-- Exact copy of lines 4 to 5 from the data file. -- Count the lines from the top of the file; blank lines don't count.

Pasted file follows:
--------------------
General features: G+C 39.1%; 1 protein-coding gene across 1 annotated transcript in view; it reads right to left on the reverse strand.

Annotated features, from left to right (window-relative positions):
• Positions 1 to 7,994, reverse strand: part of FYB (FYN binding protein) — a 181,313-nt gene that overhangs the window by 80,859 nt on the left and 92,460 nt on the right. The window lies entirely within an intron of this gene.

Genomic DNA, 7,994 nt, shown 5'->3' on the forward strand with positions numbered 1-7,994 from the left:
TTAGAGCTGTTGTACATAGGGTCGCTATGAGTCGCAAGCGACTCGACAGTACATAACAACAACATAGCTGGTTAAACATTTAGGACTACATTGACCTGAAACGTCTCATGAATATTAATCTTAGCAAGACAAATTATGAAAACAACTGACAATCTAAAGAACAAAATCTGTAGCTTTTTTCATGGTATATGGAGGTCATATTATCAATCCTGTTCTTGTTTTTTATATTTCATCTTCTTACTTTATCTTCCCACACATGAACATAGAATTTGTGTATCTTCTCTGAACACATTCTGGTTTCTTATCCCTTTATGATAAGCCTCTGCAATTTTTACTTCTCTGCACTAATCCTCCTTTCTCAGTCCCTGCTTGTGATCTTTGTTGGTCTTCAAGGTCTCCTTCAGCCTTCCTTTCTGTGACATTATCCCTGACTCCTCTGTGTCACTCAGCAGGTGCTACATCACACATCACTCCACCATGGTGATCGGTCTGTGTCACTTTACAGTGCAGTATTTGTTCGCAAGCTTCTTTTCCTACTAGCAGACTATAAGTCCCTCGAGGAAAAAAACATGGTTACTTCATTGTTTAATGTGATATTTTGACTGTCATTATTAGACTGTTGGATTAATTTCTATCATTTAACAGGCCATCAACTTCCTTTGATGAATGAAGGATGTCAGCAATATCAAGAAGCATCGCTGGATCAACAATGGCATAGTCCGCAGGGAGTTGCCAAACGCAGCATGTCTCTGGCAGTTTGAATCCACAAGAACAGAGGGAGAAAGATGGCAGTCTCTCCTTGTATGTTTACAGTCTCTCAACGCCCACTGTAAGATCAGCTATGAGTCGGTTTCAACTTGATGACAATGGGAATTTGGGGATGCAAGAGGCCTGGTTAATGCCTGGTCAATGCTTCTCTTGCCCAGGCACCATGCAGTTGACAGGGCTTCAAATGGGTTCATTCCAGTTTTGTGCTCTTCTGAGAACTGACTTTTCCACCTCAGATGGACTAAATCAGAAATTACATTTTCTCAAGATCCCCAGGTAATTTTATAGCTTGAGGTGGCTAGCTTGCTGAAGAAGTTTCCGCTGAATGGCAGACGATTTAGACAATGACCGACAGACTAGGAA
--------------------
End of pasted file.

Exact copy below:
Genomic DNA, 7,994 nt, shown 5'->3' on the forward strand with positions numbered 1-7,994 from the left:
TTAGAGCTGTTGTACATAGGGTCGCTATGAGTCGCAAGCGACTCGACAGTACATAACAACAACATAGCTGGTTAAACATTTAGGACTACATTGACCTGAAACGTCTCATGAATATTAATCTTAGCAAGACAAATTATGAAAACAACTGACAATCTAAAGAACAAAATCTGTAGCTTTTTTCATGGTATATGGAGGTCATATTATCAATCCTGTTCTTGTTTTTTATATTTCATCTTCTTACTTTATCTTCCCACACATGAACATAGAATTTGTGTATCTTCTCTGAACACATTCTGGTTTCTTATCCCTTTATGATAAGCCTCTGCAATTTTTACTTCTCTGCACTAATCCTCCTTTCTCAGTCCCTGCTTGTGATCTTTGTTGGTCTTCAAGGTCTCCTTCAGCCTTCCTTTCTGTGACATTATCCCTGACTCCTCTGTGTCACTCAGCAGGTGCTACATCACACATCACTCCACCATGGTGATCGGTCTGTGTCACTTTACAGTGCAGTATTTGTTCGCAAGCTTCTTTTCCTACTAGCAGACTATAAGTCCCTCGAGGAAAAAAACATGGTTACTTCATTGTTTAATGTGATATTTTGACTGTCATTATTAGACTGTTGGATTAATTTCTATCATTTAACAGGCCATCAACTTCCTTTGATGAATGAAGGATGTCAGCAATATCAAGAAGCATCGCTGGATCAACAATGGCATAGTCCGCAGGGAGTTGCCAAACGCAGCATGTCTCTGGCAGTTTGAATCCACAAGAACAGAGGGAGAAAGATGGCAGTCTCTCCTTGTATGTTTACAGTCTCTCAACGCCCACTGTAAGATCAGCTATGAGTCGGTTTCAACTTGATGACAATGGGAATTTGGGGATGCAAGAGGCCTGGTTAATGCCTGGTCAATGCTTCTCTTGCCCAGGCACCATGCAGTTGACAGGGCTTCAAATGGGTTCATTCCAGTTTTGTGCTCTTCTGAGAACTGACTTTTCCACCTCAGATGGACTAAATCAGAAATTACATTTTCTCAAGATCCCCAGGTAATTTTATAGCTTGAGGTGGCTAGCTTGCTGAAGAAGTTTCCGCTGAATGGCAGACGATTTAGACAATGACCGACAGACTAGGAA